Convert team OKRs into individual OKRs

Finally, we arrive at the smallest level of OKR setting - formulating individual OKRs based on the aforementioned processes. You can implement these using the same methodology described between company and team OKR setting: ask individuals what they can contribute to each team OKR. Providing a clear role for each team member helps them stay focused and motivated. In rare cases such as a special project, individual OKRs might align closely with a wider company objective rather than their team objective. 

Longden stresses the importance of clear OKR ownership: “Every company and team OKR should always be owned by at least one person. This doesn’t mean that only this person contributes, but alongside other contributors there should always be at least one defined owner.” For example, a CEO would own the ‘strategic’ 12-month OKRs, while a 3-month ‘tactical’ team OKR might be owned by a team manager with the most relevant skill set. 

Track – tweak – praise – repeat

“I believe a default-to-transparency approach is best so that all OKRs are visible to everybody, but leaving the option to make one confidential if there is justification to do so.” Longden recommends. Being able to track progress will make it easier to align OKRs at each company level and get a sense of the bigger picture. Longden also notes that OKRs won’t produce tangible results until a rhythm is established, so it’s good to organize routines and check-ins at the beginning (he recommends OKR digital tools over spreadsheets for this aspect). 

Remember that during the OKR process, momentum and flow are more important than micromanagement and 100% completion rates.

Bi-weekly sprint meetings can be an effective method for keeping everyone focused and on the same page, and allows teams to air any grievances or share key learnings as they go. Senior level meetings should also be held every month to check the alignment and progress of all the OKRs. Indeed, in Google's younger days it's co-founder Larry Page would spend two days every quarter to analyze and cross-reference the OKRs of each software engineer. "As the company expanded, Larry continued to kick off each quarter with a marathon debate on his leadership team’s objectives," Google investor John Doerr wrote with admiration.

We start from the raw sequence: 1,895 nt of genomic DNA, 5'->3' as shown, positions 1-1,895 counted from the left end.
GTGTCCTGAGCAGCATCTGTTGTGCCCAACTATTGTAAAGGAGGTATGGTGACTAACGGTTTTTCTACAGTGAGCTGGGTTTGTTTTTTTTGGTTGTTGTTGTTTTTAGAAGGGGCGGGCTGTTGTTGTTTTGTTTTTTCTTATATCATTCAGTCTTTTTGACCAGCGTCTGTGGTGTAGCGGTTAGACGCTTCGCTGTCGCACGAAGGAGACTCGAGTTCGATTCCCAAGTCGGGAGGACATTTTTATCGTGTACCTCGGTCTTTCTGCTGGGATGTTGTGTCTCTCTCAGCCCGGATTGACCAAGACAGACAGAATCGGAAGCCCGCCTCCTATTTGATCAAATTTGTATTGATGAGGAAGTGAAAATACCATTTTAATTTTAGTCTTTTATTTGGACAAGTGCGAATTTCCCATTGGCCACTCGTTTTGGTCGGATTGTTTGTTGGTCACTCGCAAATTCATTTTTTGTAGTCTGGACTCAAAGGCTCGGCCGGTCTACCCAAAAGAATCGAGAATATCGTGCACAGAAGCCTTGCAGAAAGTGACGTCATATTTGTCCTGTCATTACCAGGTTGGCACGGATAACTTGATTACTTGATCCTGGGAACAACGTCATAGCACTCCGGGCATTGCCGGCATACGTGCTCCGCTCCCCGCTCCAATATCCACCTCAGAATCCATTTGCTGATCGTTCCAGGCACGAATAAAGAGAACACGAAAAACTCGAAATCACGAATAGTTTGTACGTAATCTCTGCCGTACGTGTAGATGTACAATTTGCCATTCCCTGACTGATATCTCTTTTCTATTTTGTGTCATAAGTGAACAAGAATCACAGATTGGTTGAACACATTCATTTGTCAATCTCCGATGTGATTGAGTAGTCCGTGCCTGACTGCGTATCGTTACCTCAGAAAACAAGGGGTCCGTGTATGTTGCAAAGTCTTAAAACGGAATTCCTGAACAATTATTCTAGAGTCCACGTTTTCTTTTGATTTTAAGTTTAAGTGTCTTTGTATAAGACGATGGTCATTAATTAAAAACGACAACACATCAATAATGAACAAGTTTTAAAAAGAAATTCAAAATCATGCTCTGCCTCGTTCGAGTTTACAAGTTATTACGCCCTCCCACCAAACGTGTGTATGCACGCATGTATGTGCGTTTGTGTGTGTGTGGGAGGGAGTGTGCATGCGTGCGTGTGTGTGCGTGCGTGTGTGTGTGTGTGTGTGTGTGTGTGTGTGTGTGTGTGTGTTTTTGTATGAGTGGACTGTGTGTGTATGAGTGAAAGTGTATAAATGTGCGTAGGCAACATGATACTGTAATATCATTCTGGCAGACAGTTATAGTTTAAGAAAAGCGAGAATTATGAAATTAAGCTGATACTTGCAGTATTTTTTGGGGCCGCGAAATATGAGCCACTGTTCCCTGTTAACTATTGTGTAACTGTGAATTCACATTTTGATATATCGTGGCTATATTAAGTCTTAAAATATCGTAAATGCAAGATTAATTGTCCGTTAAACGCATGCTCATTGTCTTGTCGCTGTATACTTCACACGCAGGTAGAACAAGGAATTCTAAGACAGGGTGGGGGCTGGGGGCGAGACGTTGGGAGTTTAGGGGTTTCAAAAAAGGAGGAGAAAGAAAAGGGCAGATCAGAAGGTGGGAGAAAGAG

Progress can be tracked simply by attributing each OKR with a confidence status: is the OKR on track (green); does it need attention (amber), or is it actually off track (red)? The simplicity of this approach makes it easy to update on a weekly basis, and to continuously evaluate and respond to shifting, short-term priorities. Finally, each OKR period should be concluded with a comprehensive review on both progress and process. How close did each team get to achieving their goal? Could the process have been more efficient and/or pain-free? What can we celebrate and keep doing; what needs to change? 

Remember that during the OKR process, momentum and flow are more important than micromanagement and 100% completion rates. Although OKR selection and evaluation are undoubtedly key parts of improving the OKR process, the process should feel ambitious and stimulating - so don’t get too bogged down in these stages. Try to start each OKR period on time, with new objectives and key results firmly established by the first day of that quarter.

📥 To learn more, access our step-by-step guide to objectives and free results — including an OKR template!

Written By

Leapsome Team

Written by the team at Leapsome — the all-in-one people enablement platform for driving employee engagement, performance, and learning.